My Week 8 top 10 fantasy things to think about when we watch the slate of games:
1. Atlanta’s offense is top shelf in all the foundational metrics: yards per play (second), play success rate (third). The Falcons also vary very little from last year in three-and-out rate and third-down rate (11th, an overlap with success rate, which is more important). It makes zero sense they are down 10.4 points per game in scoring. I’ll be shocked if they don’t average 28 points per game going forward. So basically, everyone in this offense is a buy.
2. Dez Bryant isn’t the only horribly inefficient wide receiver on a team with a good quarterback. As I covered in my Wall Street Journal article on Thursday, maybe the Eagles have it right — pay a receiver a ton of money in Alshon Jeffery and make him the focus of the defense while you clean up with a veritable unknown (in Philly’s case Nelson Agholor, who is fourth best in yards per target). It seems defenses have taken the lead at the moment in shut-down corners vs. top wideouts. They’re better. And it’s not just Dez but DeAndre Hopkins, too, who similarly struggles to gain yards per target. Note I’ve been wrong about Agholor all year.
3. Is Jerick McKinnon even good? Let’s go to the advanced metrics. Since 2016 in yards before contact, he’s 2.23, which is between Christine Michael and Matt Forte. Latavius Murray is 2.24. After contact? 1.40, which is nearly Christian McCaffrey-land (1.22) and between Paul Perkins and Tim Hightower. And I’m not going to trash LeSean McCoy for being similarly bad after contact because he’s 3.40 before contact and there’s more than one way to beat a defense. What’s McKinnon’s way? I don’t see it. This year only, McKinnon is again near the bottom in after contact but much better (2.85, 9th) in before contact. He’s a RB 2/3 like Bilal Powell. In fact, I can’t see much difference between McKinnon and Powell in any way. Take that as a McKinnon insult or a Powell compliment — your call.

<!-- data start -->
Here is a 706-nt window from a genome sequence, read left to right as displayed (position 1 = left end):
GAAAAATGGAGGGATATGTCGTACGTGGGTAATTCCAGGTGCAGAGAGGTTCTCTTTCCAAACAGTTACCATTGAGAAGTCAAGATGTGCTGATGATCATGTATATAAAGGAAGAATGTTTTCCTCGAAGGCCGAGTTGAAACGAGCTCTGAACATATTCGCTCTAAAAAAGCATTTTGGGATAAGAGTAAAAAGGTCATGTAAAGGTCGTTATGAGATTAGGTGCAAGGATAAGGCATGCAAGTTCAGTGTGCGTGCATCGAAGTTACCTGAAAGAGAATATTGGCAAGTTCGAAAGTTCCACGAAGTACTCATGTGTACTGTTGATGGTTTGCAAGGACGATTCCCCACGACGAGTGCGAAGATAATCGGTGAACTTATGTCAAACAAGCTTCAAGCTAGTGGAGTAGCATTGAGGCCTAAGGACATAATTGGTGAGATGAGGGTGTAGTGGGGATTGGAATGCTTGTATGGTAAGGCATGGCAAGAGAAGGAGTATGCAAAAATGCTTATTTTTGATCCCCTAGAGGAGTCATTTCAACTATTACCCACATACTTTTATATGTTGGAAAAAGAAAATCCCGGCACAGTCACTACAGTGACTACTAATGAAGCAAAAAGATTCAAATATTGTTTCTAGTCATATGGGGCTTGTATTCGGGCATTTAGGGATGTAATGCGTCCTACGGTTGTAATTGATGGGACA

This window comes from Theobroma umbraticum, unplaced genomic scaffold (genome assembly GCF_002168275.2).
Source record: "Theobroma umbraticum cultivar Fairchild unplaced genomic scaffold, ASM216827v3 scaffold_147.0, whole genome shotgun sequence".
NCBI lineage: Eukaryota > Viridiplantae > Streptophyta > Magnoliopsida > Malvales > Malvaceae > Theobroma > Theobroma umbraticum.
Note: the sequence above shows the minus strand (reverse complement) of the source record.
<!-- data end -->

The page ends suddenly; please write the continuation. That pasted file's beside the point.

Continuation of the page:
4. The big question in Chicago is how bad can an offense be to sustain a top-shelf fantasy player? Jordan Howard gets volume but the Bears score on 20% of their drives — that’s any kind of score. Over the last three games with Mitchell Trubisky, they’ve gotten into the red zone 0.7 times per game, about a third of what the worst teams average for a season. For the year, they have 12 touchdowns in seven games, a pace of 27 for the season. I will take the under. Let’s be generous and call them a 15-point per game team. Teams that average about that many points (15-16 per game) average 10.1 rushing TDs. The Bears then are expected to get maybe five or six more the rest of the year. Even if Howard gets them all (he won’t), how good can he be? Not as good as the market believes, nor you league, I will wager. Howard right now is my zeroBadQB poster boy.
5. Josh McCown, according to Stats LLC, is the NFL’s most accurate passer (his percentage of poor throws is the lowest). This makes Robby Anderson and Jermaine Kearse playable every week as sneaky WR3s that no one will fight you for. Anderson also has been targeted six times in the end zone, a lot for a deep threat. He has multiple ways to score. Anderson should be owned in way more than 24% of Yahoo leagues. Why trade for a WR when a guy like Anderson is in the same “who knows” bucket and free?